Tuesday, December 27, 2005

A Collective Link on Business Networking

The blog linked here does not give an immediate clue as to the author but he/she liked what I had to say about starting a conversation at a business networking event. After taking a look at the blog I liked that the author was collecting and offering great tips on business networking. Have a look for yourself.

Is It All for One or One for All?

For a couple of generations the attorneys at my firm have gone to market individually. As individuals they were each smart, savvy, and darn good at lawyering... So in time the firm boasted many outstanding clients, each linked to mostly a single attorney. The firm, under this generational influence of all-for-one, did flourish. (I can hear it so softly in the background... tick, tick, tick goes the clock of change that can surprise us all.) All-for-one means "everything I do I do for me."

An indicator of "the way things are" is the partner-associate ratio which sits at one-to-one (50-50). That means the partners are doing most of their own work. If they can't handle the load they are more often choosing not to take on additional work. Interesting.

With regard to the marketing of the firm this influence has led to the support of scores of small charities, events, and associations that are beneficial to one but less desirable as a means of promoting "the firm".

My proposed 2006 marketing budget, in support of the brand refurbishment I've been working on for six months, goes in an entirely new direction. And, to be honest, I do know that I am proposing not only to rock the boat, but to turn it keel side up, permanently. Do you think there might be a little chaffing going on? I suspect there are those that would like to use the keel of their boat to drag me across....

But I DO believe that one-for-all is the way of the future (one-for-all means "everything I do I do for us.") The numbers indicate that in my market we may still be the gorilla but we are not feared or competitively respected. My new plan is to focus on reasserting ourselves as the undisputed leader. But that means big picture messages and support spent on opportunities for many; Not one. It means giving up personal favorites (with regard to spending) and supporting what may be better for all.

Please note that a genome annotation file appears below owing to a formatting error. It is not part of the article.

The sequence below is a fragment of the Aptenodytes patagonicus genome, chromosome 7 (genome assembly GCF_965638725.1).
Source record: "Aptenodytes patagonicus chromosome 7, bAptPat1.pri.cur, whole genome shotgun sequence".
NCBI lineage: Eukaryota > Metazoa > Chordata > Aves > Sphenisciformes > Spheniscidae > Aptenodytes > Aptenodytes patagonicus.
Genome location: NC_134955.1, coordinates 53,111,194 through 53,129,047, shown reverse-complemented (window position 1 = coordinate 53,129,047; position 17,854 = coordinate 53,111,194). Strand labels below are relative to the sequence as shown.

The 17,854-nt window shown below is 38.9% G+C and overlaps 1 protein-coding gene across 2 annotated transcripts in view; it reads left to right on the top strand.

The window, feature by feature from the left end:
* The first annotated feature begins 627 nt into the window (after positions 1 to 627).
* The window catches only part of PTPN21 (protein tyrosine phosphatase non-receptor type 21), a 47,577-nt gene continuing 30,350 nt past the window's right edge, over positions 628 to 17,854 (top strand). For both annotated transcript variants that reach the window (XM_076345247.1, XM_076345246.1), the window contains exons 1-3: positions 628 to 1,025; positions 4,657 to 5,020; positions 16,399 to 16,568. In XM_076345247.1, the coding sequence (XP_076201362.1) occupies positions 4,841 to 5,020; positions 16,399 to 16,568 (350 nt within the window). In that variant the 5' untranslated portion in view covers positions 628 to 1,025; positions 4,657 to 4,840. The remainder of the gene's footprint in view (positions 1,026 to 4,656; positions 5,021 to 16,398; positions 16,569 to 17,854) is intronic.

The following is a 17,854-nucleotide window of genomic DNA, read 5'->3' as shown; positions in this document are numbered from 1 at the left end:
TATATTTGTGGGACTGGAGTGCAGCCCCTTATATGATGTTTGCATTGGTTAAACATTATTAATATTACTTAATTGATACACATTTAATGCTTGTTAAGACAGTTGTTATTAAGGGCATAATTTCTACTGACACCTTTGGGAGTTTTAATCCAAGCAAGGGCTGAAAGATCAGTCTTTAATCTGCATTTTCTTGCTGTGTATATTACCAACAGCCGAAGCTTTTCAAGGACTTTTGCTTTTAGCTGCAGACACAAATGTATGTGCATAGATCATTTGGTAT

The budget meeting (number two) is in 10 days. Given the results and murmurs from the the last one I still have a lot of work to do in building a business case for change. If you have experienced this cultural change and were successful I would sure love to hear how you turned the corner.
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Add Jeff Black to the Blogsphere

Jeff finally (insert knowing sigh here) put up a blog (here) for publishing his thoughts and observations about business relationships and network/client development. I have posted many of his articles titled "A Relationship Story". As a consultant with Orange County's standout executive search firm, McDermott & Bull Jeff spends every day immersed in building personal relationships in business on both sides of every deal.

Be a pal would ya; go knock on his blog door and welcome him to the club.

Friday, December 23, 2005

How to Have a Great Conversation

On my Google homepage I track WikiHow, a repository of how-to knowledge on everything and anything imaginable. Today one of the featured contributions is "How to Have a Great Conversation" initiated by Lillian Angelovic. Her advise is remarkably simple and sound. Read for yourself.

Monday, December 19, 2005

Law Firm Holiday Card Update

I am happy to report that the Holiday Card we sent out this year has been quite the success. I've actually had partners stop by my office to report that clients have called to compliment the card (a first for them), and, I have recieved requests for original-sized prints of the art for framing and display in homes and offices. To that end I am having a limited run printed, numbered by the artist, and sold. Imagine that, holiday cards that will directly earn their keep.

Saturday, December 17, 2005

Thinking Reborn

I have lamented in the past that our current society no longer possesses a class of great thinkers in the ilk of Plato, Epicuris, Dewey or Rand. With so much to do and little time to do it the great minds of our time remain undiscovered for lack of time to ponder and explore. BUT...